Pubdate: Tue, 28 Jun 2016
Source: Bozeman Daily Chronicle (MT)
Copyright: 2016 Associated Press


HELENA, Mont. (AP) - The U.S. Supreme Court said Monday it won't hear 
an appeal challenging a Montana law that limits medical marijuana 
providers to selling the drug to a maximum of three patients each, 
dealing a blow to advocates who are attempting to delay enforcement of the law.

The nation's high court let stand a Montana Supreme Court ruling that 
upheld key provisions of a state law passed in 2011 that rolled back 
much of the 2004 voter-approved initiative legalizing medicinal 
marijuana. The state Supreme Court ordered those provisions to take 
effect Aug. 31, more than five years after the Montana Legislature 
passed the bill.

The Montana Cannabis Industry Association, which sued to block the 
law, said the rollbacks would force the closure of dispensaries and 
leave patients without a legal way to obtain the drug.

"The consequences are serious, particularly for cancer patients and 
those in hospice care," said the group's spokeswoman, Kate Cholewa.

The advocacy organization previously asked District Judge James 
Reynolds to delay the Aug. 31 enforcement date until either the U.S.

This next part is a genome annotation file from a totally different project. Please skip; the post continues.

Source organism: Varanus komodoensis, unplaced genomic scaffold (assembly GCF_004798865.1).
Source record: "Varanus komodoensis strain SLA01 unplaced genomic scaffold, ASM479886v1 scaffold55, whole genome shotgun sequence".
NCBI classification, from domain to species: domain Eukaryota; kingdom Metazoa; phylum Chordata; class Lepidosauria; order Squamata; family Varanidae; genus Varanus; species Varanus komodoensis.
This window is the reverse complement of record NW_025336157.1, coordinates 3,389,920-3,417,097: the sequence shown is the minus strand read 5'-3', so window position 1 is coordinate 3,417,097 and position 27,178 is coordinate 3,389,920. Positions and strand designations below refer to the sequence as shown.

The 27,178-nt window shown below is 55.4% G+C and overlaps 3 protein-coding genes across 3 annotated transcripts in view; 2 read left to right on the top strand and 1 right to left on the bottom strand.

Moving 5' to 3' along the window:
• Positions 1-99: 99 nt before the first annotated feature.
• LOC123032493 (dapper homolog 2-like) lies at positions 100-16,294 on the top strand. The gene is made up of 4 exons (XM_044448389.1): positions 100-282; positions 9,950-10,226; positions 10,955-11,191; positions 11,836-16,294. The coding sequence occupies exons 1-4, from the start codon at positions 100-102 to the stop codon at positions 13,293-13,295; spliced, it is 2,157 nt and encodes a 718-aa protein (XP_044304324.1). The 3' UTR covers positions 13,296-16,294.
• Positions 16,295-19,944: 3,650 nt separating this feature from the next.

Supreme Court decides whether to take up the matter or until the 
November general election.

The organization is proposing a ballot initiative asking voters to 
lift the three-patient limit for providers and further expand access 
to medical marijuana. The group's representatives say they have 
submitted enough signatures to place the measure on the ballot, but 
those signatures must be certified by the Secretary of State's office.

"We feel optimistic of success in November," Cholewa said. "Montanans 
want an accountable, responsible program for medical marijuana 
access. It would foolish to shut the program down and make people 
with debilitating illnesses suffer unnecessarily."

The Montana attorney general's office, which defended the 2011 
restrictions in court, opposes further delay in enforcing the 
provisions. State attorneys said in a court filing the only 
legitimate reason for another delay would be to let the U.S. Supreme 
Court decide whether to take up the case.

Attorney general spokesman John Barnes did not have an immediate 
comment on the high court's decision Monday.
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